1991-2000DramaNancy MecklerQueer Cinema(s)United Kingdom

Nancy Meckler – Sister My Sister (1994)


Such Devoted Sisters
The true story behind “Sister My Sister” has intrigued artists for 50 years, and who can blame them? It is an irresistible dark tale of murder, incest and class struggle, an event so bizarre that a novelist might hesitate to invent it. In 1934, in a provincial village in France, two sisters named Christine and Lea worked as maids for a stern middle-aged matron and her grown daughter. The sisters began an incestuous relationship. One day, when Madame and her daughter returned home, sure to be on a rampage because the iron had blown the fuses in the house, the maids murdered their employers.

“Sister My Sister,” which opens today at Cinema Village, gives this story a far different treatment from its most famous telling, in Jean Genet’s play “The Maids.” This is an emotional Gothic, a psychological horror story that focuses on the sisters’ increasingly tortured relationship in the claustrophobic house. It is a small film, but a chillingly effective one.

From the start, it is clear that this is less a tale of class struggle than of misplaced emotion and twisted psychology. A brief opening sequence shows two little girls, the older inordinately concerned with caring for the younger. The camera then travels along the bloody, curved stairway of the cluttered Victorian house, and flashes back to the day when Lea (Jodhi May) arrived to join her elder sister, Christine (Joely Richardson), at the home of the woman the film calls Mme. Danzard (Julie Walters). The sisters share a bed in a cramped attic room, speaking only to each other, seeing only the demanding Madame and her frumpy daughter, Isabelle (Sophie Thursfield).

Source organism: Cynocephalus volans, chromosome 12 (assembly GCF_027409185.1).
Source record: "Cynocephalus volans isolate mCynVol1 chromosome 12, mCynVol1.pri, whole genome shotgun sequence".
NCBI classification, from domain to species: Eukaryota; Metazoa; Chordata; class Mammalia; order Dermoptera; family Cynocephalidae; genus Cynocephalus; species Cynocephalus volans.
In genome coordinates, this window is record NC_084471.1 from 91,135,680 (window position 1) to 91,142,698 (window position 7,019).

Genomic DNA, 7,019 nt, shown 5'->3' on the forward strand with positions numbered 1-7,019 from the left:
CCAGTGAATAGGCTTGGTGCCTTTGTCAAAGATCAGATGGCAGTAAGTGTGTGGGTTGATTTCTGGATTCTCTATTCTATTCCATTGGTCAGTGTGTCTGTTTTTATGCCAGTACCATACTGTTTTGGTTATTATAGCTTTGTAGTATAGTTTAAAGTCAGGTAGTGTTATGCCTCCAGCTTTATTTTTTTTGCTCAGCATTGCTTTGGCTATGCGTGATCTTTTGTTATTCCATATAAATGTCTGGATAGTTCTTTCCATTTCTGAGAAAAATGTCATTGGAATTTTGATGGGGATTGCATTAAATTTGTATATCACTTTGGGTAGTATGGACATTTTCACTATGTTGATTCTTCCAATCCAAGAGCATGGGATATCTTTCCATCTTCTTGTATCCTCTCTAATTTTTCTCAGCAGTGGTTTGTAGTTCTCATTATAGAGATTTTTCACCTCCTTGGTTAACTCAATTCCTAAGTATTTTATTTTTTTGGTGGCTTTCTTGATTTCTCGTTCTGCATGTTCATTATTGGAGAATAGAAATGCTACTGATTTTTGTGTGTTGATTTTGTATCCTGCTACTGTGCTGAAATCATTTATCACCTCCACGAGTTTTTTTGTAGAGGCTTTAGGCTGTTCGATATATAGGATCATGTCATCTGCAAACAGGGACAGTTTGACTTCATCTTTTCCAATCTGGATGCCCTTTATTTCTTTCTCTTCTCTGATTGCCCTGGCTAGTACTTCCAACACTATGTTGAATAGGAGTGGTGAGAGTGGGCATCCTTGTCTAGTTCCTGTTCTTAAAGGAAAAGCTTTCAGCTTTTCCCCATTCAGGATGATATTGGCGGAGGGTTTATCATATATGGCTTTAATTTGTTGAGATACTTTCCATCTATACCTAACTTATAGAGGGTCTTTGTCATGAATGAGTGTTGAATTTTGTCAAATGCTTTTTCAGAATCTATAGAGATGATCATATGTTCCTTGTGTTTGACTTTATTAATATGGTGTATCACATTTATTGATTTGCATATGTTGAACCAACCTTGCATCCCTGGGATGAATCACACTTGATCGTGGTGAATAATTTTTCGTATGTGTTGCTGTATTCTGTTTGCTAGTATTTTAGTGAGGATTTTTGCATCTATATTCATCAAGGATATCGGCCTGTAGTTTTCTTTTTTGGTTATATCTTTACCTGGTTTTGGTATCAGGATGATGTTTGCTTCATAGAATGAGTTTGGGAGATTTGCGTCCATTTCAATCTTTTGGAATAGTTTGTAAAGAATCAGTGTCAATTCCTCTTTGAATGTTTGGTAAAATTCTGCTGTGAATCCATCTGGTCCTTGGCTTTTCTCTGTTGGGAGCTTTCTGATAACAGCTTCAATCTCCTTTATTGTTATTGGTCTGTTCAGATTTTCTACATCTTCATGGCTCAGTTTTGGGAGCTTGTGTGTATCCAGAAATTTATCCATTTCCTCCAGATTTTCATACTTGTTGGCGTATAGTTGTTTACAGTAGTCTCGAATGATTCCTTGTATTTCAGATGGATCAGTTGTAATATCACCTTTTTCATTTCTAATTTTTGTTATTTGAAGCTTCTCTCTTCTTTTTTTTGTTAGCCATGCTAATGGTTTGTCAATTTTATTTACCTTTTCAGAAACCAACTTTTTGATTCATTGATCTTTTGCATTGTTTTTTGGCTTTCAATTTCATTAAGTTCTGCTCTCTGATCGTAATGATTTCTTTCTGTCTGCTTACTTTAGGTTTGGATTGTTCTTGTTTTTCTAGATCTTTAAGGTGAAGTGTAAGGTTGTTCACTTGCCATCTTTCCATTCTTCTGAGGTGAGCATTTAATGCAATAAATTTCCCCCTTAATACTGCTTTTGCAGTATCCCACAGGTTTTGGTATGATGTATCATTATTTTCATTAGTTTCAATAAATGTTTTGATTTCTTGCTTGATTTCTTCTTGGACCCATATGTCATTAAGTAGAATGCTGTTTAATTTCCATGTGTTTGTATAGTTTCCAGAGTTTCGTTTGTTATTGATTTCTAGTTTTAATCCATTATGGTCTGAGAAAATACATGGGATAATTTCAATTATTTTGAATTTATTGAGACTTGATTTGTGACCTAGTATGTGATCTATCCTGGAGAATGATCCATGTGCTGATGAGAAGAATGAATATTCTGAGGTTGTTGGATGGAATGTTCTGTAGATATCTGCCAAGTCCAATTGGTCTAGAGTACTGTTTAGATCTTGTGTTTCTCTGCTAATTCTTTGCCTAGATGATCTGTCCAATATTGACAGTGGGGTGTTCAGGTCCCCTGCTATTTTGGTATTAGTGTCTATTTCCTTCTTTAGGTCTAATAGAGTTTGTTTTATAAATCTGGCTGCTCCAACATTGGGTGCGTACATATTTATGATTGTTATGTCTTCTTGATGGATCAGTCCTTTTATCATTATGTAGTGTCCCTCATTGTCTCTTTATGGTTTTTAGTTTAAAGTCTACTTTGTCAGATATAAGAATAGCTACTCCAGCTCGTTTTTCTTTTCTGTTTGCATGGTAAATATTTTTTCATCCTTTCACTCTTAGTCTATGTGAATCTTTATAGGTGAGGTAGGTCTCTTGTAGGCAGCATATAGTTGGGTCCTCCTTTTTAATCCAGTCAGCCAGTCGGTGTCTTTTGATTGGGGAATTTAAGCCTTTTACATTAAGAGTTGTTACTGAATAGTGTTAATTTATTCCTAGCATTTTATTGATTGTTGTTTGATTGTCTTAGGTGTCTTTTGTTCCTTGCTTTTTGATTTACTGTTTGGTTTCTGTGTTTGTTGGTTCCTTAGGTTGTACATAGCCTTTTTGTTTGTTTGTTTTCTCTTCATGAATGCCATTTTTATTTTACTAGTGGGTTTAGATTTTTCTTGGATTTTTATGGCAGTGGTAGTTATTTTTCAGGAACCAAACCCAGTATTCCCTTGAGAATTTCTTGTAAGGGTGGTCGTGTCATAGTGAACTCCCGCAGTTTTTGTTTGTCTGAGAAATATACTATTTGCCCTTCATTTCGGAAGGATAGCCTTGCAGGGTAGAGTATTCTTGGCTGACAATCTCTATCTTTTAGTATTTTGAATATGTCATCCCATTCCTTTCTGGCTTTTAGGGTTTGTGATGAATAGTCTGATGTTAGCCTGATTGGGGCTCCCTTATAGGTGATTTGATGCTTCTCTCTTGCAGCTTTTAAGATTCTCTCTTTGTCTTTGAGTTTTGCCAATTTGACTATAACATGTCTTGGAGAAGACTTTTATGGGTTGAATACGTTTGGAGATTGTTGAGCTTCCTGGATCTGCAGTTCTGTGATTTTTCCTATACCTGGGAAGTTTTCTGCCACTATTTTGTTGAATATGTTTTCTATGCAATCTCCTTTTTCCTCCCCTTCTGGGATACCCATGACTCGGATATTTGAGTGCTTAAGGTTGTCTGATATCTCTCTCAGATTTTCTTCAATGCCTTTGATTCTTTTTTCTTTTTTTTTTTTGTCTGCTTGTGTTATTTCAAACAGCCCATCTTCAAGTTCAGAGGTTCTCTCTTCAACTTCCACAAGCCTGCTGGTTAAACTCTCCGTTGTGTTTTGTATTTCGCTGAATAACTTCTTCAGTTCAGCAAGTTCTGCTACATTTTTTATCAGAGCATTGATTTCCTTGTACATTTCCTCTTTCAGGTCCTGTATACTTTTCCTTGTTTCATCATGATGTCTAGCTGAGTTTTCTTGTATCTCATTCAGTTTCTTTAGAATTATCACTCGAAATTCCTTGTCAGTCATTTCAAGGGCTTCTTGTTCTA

Nancy Meckler, the director, and Wendy Kesselman, who based this script on her own play, “My Sister in This House,” create a strong inbred atmosphere by limiting the cast to four characters. Even the male photographer who takes the sisters’ picture is heard but never seen. It is this extreme isolation, the film suggests, that provokes the sisters to turn their thwarted desires toward each other.

Christine is a perfectionist about her work. Lea, it seems, is too young to know much about anything. Christine resents their mother, who sent her out to work at a young age, and is jealously possessive of her sister.

The sisters’ passion develops slowly and discreetly. The film makers realize that what is suggested, or shown briefly, is often more powerful than what a camera might capture by intruding on every private moment. It is Lea who first reaches for her sister physically, and Ms. May is masterly at capturing the psychological mystery behind this story. Is Lea a true innocent, or preternaturally mature and depraved? Ms. Richardson is equally good, as Christine resists what is obviously a forbidden attraction for her, at least for a while. Eventually their affair becomes an obsessive escape and torment for them both.

The film’s major flaw is that Mme. Danzard and Isabelle are so flat and functional. The mother is so self-absorbed she blows out the candle on her own daughter’s birthday cake. Isabelle, a young woman with a Buster Brown haircut, clomps around eating chocolates. Presented as the sisters’ opposites, the Danzards are silly women with benign secrets, nattering away at a card game while in the attic Christine is languorously kissing her sister’s legs. Though “Sister My Sister” is played for its sense of emotional menace rather than sexual titillation, there is enough of that to add an erotic edge.

The strangest twist of all comes at the end, when the film reveals what became of the murderous sisters. Christine died in an insane asylum four years after the killings. Lea served 20 years in prison, then worked as a chambermaid until her death in 1982. Where she got her references is another mystery altogether.
Caryn James, NY Times, June 23, 1995


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